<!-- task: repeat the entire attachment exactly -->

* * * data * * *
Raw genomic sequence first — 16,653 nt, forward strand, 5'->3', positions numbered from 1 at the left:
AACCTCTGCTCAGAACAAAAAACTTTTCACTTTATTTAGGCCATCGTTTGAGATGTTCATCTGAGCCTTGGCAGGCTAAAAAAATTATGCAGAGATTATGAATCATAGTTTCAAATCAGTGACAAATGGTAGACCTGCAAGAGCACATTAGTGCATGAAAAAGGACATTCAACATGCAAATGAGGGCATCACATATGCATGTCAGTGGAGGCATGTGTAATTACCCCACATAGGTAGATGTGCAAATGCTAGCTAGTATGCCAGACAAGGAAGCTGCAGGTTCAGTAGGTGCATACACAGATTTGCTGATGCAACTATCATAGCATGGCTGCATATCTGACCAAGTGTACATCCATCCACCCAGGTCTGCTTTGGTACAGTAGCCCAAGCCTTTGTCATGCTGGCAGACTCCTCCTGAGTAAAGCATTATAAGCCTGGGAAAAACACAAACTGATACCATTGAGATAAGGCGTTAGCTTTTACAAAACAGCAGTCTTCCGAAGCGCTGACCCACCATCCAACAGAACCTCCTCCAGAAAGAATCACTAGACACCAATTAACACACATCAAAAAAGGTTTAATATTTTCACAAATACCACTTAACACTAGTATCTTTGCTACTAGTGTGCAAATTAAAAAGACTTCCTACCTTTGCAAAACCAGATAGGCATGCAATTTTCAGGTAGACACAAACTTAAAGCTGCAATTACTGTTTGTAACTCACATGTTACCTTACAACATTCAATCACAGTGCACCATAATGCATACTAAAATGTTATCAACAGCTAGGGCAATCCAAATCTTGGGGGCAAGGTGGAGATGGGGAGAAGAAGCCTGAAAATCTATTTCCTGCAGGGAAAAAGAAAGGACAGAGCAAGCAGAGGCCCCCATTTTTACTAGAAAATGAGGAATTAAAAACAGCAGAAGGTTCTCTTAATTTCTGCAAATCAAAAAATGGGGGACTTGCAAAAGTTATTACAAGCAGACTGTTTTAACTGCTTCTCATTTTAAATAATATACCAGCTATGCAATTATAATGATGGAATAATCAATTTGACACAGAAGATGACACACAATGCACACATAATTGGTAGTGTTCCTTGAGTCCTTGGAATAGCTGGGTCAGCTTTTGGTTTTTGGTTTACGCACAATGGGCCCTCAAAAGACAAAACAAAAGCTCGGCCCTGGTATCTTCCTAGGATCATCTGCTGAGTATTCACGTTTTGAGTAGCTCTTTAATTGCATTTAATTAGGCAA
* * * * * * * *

Raw genomic sequence first — 16,653 nt, forward strand, 5'->3', positions numbered from 1 at the left:
AACCTCTGCTCAGAACAAAAAACTTTTCACTTTATTTAGGCCATCGTTTGAGATGTTCATCTGAGCCTTGGCAGGCTAAAAAAATTATGCAGAGATTATGAATCATAGTTTCAAATCAGTGACAAATGGTAGACCTGCAAGAGCACATTAGTGCATGAAAAAGGACATTCAACATGCAAATGAGGGCATCACATATGCATGTCAGTGGAGGCATGTGTAATTACCCCACATAGGTAGATGTGCAAATGCTAGCTAGTATGCCAGACAAGGAAGCTGCAGGTTCAGTAGGTGCATACACAGATTTGCTGATGCAACTATCATAGCATGGCTGCATATCTGACCAAGTGTACATCCATCCACCCAGGTCTGCTTTGGTACAGTAGCCCAAGCCTTTGTCATGCTGGCAGACTCCTCCTGAGTAAAGCATTATAAGCCTGGGAAAAACACAAACTGATACCATTGAGATAAGGCGTTAGCTTTTACAAAACAGCAGTCTTCCGAAGCGCTGACCCACCATCCAACAGAACCTCCTCCAGAAAGAATCACTAGACACCAATTAACACACATCAAAAAAGGTTTAATATTTTCACAAATACCACTTAACACTAGTATCTTTGCTACTAGTGTGCAAATTAAAAAGACTTCCTACCTTTGCAAAACCAGATAGGCATGCAATTTTCAGGTAGACACAAACTTAAAGCTGCAATTACTGTTTGTAACTCACATGTTACCTTACAACATTCAATCACAGTGCACCATAATGCATACTAAAATGTTATCAACAGCTAGGGCAATCCAAATCTTGGGGGCAAGGTGGAGATGGGGAGAAGAAGCCTGAAAATCTATTTCCTGCAGGGAAAAAGAAAGGACAGAGCAAGCAGAGGCCCCCATTTTTACTAGAAAATGAGGAATTAAAAACAGCAGAAGGTTCTCTTAATTTCTGCAAATCAAAAAATGGGGGACTTGCAAAAGTTATTACAAGCAGACTGTTTTAACTGCTTCTCATTTTAAATAATATACCAGCTATGCAATTATAATGATGGAATAATCAATTTGACACAGAAGATGACACACAATGCACACATAATTGGTAGTGTTCCTTGAGTCCTTGGAATAGCTGGGTCAGCTTTTGGTTTTTGGTTTACGCACAATGGGCCCTCAAAAGACAAAACAAAAGCTCGGCCCTGGTATCTTCCTAGGATCATCTGCTGAGTATTCACGTTTTGAGTAGCTCTTTAATTGCATTTAATTAGGCAA